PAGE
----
An individual who kept active by doing day to day physical activity were said to have a lower risk of Alzheimer’s, according to experts.
Researchers asked 716 volunteers with an average age of 82 to wear a device that monitors day to day activity.
After around three years of observation, 71 of the volunteers developed Alzheimer’s disease.
The research showed that the least active were more than twice as likely to develop the disease as those who were most active.
Dr. Aron Buchman, from Rush University Medical Center in Chicago, said: ‘The results of our study indicate that all physical activities including exercise as well as other activities such as cooking, washing the dishes, and cleaning are associated with a reduced risk of Alzheimer’s disease.
‘These results provide support for efforts to encourage all types of physical activity even in very old adults who might not be able to participate in formal exercise, but can still benefit from a more active lifestyle.’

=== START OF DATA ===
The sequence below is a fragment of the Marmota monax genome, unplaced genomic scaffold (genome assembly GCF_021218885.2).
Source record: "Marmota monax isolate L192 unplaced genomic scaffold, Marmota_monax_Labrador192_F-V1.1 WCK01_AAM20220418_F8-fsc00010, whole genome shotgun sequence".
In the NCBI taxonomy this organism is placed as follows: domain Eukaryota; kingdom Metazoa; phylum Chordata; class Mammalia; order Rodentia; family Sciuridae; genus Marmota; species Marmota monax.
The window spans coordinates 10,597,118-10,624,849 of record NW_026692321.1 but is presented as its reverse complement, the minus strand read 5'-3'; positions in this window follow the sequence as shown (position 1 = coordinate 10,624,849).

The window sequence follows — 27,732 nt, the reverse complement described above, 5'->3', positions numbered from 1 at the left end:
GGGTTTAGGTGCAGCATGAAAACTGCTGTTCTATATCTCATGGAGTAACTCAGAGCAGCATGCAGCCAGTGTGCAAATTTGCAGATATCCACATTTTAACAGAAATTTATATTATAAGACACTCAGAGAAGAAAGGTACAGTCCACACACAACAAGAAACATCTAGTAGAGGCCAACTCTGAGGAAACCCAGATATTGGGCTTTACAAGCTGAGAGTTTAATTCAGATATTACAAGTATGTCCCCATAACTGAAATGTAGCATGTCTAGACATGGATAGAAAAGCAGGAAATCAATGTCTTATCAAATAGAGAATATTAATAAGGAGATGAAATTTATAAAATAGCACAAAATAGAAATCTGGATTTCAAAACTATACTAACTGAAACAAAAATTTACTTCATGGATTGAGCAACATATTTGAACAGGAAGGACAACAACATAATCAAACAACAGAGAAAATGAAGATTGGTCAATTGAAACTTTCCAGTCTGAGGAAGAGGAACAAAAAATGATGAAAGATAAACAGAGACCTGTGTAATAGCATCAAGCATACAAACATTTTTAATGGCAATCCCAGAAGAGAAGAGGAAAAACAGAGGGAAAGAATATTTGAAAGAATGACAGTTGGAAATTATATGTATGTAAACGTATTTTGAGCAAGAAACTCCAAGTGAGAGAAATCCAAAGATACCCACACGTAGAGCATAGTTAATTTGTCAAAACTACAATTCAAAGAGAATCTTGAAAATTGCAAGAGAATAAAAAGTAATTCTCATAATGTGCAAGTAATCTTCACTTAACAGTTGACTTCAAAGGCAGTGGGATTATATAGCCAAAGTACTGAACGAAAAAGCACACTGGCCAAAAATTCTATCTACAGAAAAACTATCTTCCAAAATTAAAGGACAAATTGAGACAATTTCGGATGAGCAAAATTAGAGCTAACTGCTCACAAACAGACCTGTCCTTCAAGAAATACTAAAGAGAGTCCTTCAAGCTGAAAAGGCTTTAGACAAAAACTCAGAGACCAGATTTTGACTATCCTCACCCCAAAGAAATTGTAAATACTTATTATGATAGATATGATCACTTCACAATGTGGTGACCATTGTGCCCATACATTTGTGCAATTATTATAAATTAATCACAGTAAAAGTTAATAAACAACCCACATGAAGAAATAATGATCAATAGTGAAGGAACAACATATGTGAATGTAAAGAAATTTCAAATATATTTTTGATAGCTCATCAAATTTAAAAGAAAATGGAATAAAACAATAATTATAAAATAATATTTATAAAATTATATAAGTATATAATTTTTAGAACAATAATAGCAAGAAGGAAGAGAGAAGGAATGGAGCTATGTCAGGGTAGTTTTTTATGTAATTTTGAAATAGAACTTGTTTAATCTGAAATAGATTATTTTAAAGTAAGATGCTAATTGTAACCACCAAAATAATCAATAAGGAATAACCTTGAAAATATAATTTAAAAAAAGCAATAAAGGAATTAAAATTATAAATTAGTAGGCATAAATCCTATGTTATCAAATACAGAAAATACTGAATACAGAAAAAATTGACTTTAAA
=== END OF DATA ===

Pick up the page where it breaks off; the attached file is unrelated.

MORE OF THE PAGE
Dr. Simon Ridley, head of research at the charity Alzheimer’s Research UK, said: ‘There is already some evidence that exercise in mid-life can help to reduce the risk of Alzheimer’s.
‘One of the strengths of this study is that physical activity was measured using a small monitoring device, rather than relying on self-reported questionnaires which can often be unreliable.
Dr. Anne Corbett, research manager at the Alzheimer’s Society, said: ‘It is well established that regular physical exercise is an important way to reduce your risk of developing dementia.
‘One in three people over 65 will die with dementia, but as this shows, there are things you can do to help reduce your risk.’